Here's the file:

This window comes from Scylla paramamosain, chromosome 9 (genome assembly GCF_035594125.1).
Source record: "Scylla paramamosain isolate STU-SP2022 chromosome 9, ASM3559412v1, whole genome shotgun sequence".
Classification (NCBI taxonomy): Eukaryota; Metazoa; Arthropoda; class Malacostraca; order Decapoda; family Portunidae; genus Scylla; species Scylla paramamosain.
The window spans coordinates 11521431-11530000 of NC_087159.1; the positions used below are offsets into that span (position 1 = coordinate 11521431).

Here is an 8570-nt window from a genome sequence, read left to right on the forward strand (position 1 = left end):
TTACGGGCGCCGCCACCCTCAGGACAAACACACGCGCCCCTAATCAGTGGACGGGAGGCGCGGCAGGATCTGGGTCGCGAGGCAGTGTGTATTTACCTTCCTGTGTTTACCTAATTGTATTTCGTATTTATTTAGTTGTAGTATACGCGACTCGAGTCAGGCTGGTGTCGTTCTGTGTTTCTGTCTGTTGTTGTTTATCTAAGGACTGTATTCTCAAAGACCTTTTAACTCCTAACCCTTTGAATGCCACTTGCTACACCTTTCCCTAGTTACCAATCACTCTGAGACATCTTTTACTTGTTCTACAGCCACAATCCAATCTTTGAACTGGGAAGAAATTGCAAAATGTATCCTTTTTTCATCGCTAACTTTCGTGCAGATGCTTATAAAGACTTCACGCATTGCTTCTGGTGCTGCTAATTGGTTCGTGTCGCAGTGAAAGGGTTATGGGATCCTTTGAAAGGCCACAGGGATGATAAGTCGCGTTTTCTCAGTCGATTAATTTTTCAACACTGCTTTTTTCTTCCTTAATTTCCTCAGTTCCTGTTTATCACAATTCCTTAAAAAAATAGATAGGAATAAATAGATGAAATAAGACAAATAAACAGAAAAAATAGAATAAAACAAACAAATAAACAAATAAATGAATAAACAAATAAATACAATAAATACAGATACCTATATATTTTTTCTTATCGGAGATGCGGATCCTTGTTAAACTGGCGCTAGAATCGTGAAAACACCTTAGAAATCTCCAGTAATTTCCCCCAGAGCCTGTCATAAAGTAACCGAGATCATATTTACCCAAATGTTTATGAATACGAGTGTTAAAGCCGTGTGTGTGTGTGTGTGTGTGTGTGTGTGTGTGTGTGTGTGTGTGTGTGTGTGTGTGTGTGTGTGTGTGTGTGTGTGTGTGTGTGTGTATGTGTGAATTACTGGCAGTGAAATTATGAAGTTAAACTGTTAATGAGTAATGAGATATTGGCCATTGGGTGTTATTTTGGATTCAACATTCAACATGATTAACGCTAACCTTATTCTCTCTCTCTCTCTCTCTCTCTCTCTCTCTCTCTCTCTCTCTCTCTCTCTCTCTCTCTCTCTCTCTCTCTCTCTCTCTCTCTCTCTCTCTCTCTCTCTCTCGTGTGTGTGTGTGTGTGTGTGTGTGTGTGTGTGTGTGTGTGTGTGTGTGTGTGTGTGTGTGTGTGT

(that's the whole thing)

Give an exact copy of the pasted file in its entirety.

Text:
This window comes from Scylla paramamosain, chromosome 9 (genome assembly GCF_035594125.1).
Source record: "Scylla paramamosain isolate STU-SP2022 chromosome 9, ASM3559412v1, whole genome shotgun sequence".
Classification (NCBI taxonomy): Eukaryota; Metazoa; Arthropoda; class Malacostraca; order Decapoda; family Portunidae; genus Scylla; species Scylla paramamosain.
The window spans coordinates 11521431-11530000 of NC_087159.1; the positions used below are offsets into that span (position 1 = coordinate 11521431).

Here is an 8570-nt window from a genome sequence, read left to right on the forward strand (position 1 = left end):
TTACGGGCGCCGCCACCCTCAGGACAAACACACGCGCCCCTAATCAGTGGACGGGAGGCGCGGCAGGATCTGGGTCGCGAGGCAGTGTGTATTTACCTTCCTGTGTTTACCTAATTGTATTTCGTATTTATTTAGTTGTAGTATACGCGACTCGAGTCAGGCTGGTGTCGTTCTGTGTTTCTGTCTGTTGTTGTTTATCTAAGGACTGTATTCTCAAAGACCTTTTAACTCCTAACCCTTTGAATGCCACTTGCTACACCTTTCCCTAGTTACCAATCACTCTGAGACATCTTTTACTTGTTCTACAGCCACAATCCAATCTTTGAACTGGGAAGAAATTGCAAAATGTATCCTTTTTTCATCGCTAACTTTCGTGCAGATGCTTATAAAGACTTCACGCATTGCTTCTGGTGCTGCTAATTGGTTCGTGTCGCAGTGAAAGGGTTATGGGATCCTTTGAAAGGCCACAGGGATGATAAGTCGCGTTTTCTCAGTCGATTAATTTTTCAACACTGCTTTTTTCTTCCTTAATTTCCTCAGTTCCTGTTTATCACAATTCCTTAAAAAAATAGATAGGAATAAATAGATGAAATAAGACAAATAAACAGAAAAAATAGAATAAAACAAACAAATAAACAAATAAATGAATAAACAAATAAATACAATAAATACAGATACCTATATATTTTTTCTTATCGGAGATGCGGATCCTTGTTAAACTGGCGCTAGAATCGTGAAAACACCTTAGAAATCTCCAGTAATTTCCCCCAGAGCCTGTCATAAAGTAACCGAGATCATATTTACCCAAATGTTTATGAATACGAGTGTTAAAGCCGTGTGTGTGTGTGTGTGTGTGTGTGTGTGTGTGTGTGTGTGTGTGTGTGTGTGTGTGTGTGTGTGTGTGTGTGTGTGTGTGTGTGTGTATGTGTGAATTACTGGCAGTGAAATTATGAAGTTAAACTGTTAATGAGTAATGAGATATTGGCCATTGGGTGTTATTTTGGATTCAACATTCAACATGATTAACGCTAACCTTATTCTCTCTCTCTCTCTCTCTCTCTCTCTCTCTCTCTCTCTCTCTCTCTCTCTCTCTCTCTCTCTCTCTCTCTCTCTCTCTCTCTCTCTCTCTCTCTCTCTCTCGTGTGTGTGTGTGTGTGTGTGTGTGTGTGTGTGTGTGTGTGTGTGTGTGTGTGTGTGTGTGTGTGT